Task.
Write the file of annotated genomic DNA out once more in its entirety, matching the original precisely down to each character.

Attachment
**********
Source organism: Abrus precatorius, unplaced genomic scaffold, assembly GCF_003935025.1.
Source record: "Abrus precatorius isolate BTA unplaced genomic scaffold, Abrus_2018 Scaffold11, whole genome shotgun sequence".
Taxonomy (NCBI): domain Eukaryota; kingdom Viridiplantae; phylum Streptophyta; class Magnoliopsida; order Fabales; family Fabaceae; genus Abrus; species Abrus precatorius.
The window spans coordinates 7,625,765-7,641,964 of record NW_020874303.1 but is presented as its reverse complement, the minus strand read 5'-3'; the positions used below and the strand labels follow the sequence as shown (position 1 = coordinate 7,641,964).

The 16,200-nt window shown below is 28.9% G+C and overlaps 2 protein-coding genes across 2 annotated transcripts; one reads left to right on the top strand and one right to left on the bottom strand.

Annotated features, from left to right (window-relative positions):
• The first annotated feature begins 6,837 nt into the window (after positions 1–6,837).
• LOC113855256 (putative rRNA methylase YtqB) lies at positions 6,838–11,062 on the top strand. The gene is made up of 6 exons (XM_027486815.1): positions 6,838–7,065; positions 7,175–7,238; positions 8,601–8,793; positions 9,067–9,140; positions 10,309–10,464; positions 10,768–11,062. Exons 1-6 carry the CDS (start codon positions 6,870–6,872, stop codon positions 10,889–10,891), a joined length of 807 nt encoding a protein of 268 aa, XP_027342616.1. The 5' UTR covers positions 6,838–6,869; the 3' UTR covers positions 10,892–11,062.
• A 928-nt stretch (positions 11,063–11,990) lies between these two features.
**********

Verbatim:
Source organism: Abrus precatorius, unplaced genomic scaffold, assembly GCF_003935025.1.
Source record: "Abrus precatorius isolate BTA unplaced genomic scaffold, Abrus_2018 Scaffold11, whole genome shotgun sequence".
Taxonomy (NCBI): domain Eukaryota; kingdom Viridiplantae; phylum Streptophyta; class Magnoliopsida; order Fabales; family Fabaceae; genus Abrus; species Abrus precatorius.
The window spans coordinates 7,625,765-7,641,964 of record NW_020874303.1 but is presented as its reverse complement, the minus strand read 5'-3'; the positions used below and the strand labels follow the sequence as shown (position 1 = coordinate 7,641,964).

The 16,200-nt window shown below is 28.9% G+C and overlaps 2 protein-coding genes across 2 annotated transcripts; one reads left to right on the top strand and one right to left on the bottom strand.

Annotated features, from left to right (window-relative positions):
• The first annotated feature begins 6,837 nt into the window (after positions 1–6,837).
• LOC113855256 (putative rRNA methylase YtqB) lies at positions 6,838–11,062 on the top strand. The gene is made up of 6 exons (XM_027486815.1): positions 6,838–7,065; positions 7,175–7,238; positions 8,601–8,793; positions 9,067–9,140; positions 10,309–10,464; positions 10,768–11,062. Exons 1-6 carry the CDS (start codon positions 6,870–6,872, stop codon positions 10,889–10,891), a joined length of 807 nt encoding a protein of 268 aa, XP_027342616.1. The 5' UTR covers positions 6,838–6,869; the 3' UTR covers positions 10,892–11,062.
• A 928-nt stretch (positions 11,063–11,990) lies between these two features.